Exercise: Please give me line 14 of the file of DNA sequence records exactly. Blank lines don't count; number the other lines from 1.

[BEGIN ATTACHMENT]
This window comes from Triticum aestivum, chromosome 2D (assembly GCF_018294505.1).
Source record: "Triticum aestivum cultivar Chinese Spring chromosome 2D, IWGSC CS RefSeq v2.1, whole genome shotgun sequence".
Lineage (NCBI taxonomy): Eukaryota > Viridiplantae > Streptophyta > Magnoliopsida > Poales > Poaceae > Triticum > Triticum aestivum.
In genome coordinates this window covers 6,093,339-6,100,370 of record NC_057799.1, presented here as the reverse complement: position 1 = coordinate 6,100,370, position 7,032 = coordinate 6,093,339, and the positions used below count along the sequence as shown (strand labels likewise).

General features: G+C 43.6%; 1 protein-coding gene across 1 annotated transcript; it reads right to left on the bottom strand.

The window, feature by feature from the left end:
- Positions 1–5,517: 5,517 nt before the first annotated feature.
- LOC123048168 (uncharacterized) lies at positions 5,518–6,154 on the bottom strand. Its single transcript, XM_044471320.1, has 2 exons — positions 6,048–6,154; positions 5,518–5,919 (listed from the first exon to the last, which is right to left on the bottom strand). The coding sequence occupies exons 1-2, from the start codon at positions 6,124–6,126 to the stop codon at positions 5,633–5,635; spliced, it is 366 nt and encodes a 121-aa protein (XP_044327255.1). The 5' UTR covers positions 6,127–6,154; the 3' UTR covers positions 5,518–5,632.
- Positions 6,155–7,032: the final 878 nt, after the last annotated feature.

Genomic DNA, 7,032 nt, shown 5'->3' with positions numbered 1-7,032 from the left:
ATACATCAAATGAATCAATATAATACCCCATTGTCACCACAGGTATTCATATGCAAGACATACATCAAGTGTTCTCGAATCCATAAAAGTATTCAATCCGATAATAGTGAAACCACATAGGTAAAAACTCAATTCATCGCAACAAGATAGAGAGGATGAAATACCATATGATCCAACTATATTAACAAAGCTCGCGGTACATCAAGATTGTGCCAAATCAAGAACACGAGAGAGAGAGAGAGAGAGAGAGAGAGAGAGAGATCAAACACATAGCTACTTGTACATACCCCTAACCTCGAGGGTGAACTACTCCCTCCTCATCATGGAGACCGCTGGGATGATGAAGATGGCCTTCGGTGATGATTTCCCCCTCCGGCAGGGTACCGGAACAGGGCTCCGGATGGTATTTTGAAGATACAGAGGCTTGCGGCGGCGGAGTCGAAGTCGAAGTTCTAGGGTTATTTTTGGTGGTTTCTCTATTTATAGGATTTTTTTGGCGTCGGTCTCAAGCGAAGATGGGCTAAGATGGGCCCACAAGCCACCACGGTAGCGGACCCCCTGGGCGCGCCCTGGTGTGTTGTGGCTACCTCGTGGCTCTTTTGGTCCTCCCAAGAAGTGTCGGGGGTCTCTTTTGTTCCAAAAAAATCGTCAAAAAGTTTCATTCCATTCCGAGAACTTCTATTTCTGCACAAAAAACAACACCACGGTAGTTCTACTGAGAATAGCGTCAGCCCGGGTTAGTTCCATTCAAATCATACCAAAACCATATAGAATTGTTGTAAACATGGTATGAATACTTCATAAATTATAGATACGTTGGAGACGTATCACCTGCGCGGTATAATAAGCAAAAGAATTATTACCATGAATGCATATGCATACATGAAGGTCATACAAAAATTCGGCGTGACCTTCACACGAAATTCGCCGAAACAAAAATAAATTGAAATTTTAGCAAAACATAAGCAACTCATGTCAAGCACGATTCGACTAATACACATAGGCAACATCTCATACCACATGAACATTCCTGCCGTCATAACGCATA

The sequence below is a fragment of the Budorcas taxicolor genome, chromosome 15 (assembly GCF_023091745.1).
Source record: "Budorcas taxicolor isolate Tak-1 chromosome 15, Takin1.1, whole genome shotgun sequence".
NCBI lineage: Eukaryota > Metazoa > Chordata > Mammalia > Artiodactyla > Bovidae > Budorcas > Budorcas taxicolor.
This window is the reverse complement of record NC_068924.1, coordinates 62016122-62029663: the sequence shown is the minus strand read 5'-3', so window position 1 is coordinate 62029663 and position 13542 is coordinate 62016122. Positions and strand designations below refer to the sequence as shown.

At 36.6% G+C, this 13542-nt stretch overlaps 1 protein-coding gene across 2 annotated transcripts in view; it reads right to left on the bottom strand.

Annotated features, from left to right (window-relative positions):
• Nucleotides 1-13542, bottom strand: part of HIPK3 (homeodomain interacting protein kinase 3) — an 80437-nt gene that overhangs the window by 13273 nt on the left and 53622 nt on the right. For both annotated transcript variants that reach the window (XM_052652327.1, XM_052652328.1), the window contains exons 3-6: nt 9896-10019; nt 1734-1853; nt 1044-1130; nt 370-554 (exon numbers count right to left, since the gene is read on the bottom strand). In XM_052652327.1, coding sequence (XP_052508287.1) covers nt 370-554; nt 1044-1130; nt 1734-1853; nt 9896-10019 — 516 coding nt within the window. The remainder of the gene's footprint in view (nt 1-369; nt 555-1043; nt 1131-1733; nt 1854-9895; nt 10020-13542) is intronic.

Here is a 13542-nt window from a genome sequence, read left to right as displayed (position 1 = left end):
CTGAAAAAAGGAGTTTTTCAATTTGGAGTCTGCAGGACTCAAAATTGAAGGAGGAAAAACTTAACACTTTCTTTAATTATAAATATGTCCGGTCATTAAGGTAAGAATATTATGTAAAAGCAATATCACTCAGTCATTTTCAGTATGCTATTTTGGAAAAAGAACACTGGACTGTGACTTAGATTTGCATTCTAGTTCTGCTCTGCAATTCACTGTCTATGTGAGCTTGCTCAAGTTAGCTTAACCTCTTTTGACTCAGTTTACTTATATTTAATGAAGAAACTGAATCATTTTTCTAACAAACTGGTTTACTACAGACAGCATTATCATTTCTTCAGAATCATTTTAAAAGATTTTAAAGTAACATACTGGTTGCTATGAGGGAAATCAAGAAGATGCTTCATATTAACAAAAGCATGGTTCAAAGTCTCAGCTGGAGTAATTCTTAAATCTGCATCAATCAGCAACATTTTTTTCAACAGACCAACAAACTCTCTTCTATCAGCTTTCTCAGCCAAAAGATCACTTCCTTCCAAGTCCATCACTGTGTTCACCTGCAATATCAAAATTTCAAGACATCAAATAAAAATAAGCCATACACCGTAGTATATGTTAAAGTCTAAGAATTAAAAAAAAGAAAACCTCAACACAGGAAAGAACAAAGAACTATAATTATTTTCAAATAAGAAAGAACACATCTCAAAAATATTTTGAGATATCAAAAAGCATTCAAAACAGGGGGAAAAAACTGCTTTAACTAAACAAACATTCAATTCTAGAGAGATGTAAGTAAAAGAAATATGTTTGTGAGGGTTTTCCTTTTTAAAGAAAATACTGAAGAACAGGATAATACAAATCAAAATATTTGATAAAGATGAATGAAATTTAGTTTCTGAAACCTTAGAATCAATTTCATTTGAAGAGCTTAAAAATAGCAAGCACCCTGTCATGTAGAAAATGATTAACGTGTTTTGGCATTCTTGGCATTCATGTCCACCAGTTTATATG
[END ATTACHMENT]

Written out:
NCBI lineage: Eukaryota > Metazoa > Chordata > Mammalia > Artiodactyla > Bovidae > Budorcas > Budorcas taxicolor.